About this Recording
8.557538 - THE ITALIAN DRAMATIC LAMENT
English  German 

The Italian Dramatic Lament

Seventeenth-century Italians reflected upon the extravagances of their day and were shamed and humbled. They reacted to this by focusing on the dark and depressing. Italian art of the seventeenth century often dwelt on the excessively grotesque, such as the blood of saints, and dark colours abounded. Music aimed at the dramatic representation of powerful and wide-ranging emotions, not only the beauty of the rose of love, but also its thorns.

The lament was a popular genre in Italian poetry and song. It was thought to have originated in ancient Greece and later ancient Rome. It was Aristotle’s theory of catharsis (the purification of the emotions through art, suggesting that the emotions could be purified through the excitement of pity and fear) that inspired seventeenth-century composers. This idea of catharsis pricked the curiosity of musical revolutionaries. The lament would move a listener to pity, and would affect the humour of melancholy, one of the four psychological states of ancient and later medical theory. The subject matter was usually about a woman bemoaning her situation and ill-fated love. It was popular to portray a madwoman in song, where experimental harmonies could highlight the meaning and passion of the poetry. The popular Lament of Arianna by Claudio Monteverdi moved its original audience to tears. One witness to its original performance commented that the lament “was acted with much emotion and in so piteous a way that no one hearing it was left unmoved, nor among the ladies was there one who did not shed a few tears at her plainte.”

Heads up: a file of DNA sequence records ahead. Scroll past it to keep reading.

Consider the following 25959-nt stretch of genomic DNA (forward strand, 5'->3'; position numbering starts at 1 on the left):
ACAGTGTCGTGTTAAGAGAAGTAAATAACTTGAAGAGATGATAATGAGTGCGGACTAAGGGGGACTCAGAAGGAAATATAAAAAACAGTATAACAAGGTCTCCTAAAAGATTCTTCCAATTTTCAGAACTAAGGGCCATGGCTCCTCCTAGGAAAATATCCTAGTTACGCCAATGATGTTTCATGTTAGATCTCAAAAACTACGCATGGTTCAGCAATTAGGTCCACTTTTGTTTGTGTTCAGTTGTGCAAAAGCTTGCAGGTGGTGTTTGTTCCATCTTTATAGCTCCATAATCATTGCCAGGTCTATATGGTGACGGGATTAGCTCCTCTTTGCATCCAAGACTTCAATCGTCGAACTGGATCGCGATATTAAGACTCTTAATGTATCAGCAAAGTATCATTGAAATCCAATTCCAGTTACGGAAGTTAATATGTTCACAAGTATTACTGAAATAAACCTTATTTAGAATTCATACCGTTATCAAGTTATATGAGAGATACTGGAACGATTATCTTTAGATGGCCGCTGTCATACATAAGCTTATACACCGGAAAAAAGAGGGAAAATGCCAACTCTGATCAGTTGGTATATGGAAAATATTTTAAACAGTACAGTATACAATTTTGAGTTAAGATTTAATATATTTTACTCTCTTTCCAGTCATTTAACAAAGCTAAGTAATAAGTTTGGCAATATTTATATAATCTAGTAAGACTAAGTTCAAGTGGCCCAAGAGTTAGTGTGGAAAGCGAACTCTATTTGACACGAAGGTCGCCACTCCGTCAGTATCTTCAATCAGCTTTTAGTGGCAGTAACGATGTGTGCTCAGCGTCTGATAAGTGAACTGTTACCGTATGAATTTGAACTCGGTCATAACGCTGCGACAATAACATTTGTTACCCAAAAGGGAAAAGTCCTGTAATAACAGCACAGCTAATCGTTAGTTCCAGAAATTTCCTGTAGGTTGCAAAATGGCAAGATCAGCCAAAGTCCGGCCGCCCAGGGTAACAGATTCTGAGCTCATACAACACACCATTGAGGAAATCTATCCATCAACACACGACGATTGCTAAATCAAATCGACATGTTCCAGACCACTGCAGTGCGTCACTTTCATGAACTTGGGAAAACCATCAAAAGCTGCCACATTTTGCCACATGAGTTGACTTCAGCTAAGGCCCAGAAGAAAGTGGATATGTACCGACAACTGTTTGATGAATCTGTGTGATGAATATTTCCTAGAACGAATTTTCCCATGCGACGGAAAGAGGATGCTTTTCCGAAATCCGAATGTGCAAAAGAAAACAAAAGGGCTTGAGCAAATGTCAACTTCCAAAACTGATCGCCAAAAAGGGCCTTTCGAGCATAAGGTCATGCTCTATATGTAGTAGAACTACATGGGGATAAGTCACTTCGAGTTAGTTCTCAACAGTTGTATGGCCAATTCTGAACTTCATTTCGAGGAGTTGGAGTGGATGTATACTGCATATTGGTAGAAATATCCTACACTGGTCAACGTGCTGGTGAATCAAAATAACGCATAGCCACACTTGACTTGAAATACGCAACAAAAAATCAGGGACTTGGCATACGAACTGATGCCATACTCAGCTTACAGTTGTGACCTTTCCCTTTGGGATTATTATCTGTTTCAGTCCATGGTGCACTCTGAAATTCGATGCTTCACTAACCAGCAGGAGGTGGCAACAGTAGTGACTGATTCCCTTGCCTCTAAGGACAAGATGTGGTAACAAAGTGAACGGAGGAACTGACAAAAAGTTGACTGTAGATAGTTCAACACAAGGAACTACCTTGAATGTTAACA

The rôle of the woman in seventeenth-century Italy changed somewhat. Whereas in the sixteenth century it was expected that a noblewoman know how to play an instrument fitting for a lady and be able to sing, she was not to do this in front of others, either professionally or as entertainment. In the sixteenth century it was common for nuns or women born into professional musical families to perform music. In the next century it was more acceptable for women to perform music professionally and even compose, although it was unusual for this music to be published. Barbara Strozzi (1619-1664) was one such woman. She was born in Venice, the illegitimate daughter of Giulio Strozzi, who was a dramatist, librettist, and poet, working with great composers such as Monteverdi and Cavalli. He had forward-thinking attitudes toward women and their rôle in society. It was probably under his influence that Barbara Strozzi bravely pursued her love of music. It is said that her song Lagrime mie (My Tears) was written as a result of a discussion in which she took part in the Accademia degli Unisoni, a group of intellectual thinkers of which she was a member. In this discussion, a question was put as to whether tears or song could better express emotion. After performing her song in a meeting, she said: I do not question your decision, gentlemen, in favour of song; for I know very well that I would not have received the honour of your presence tonight had I invited you to see me cry and not hear me sing.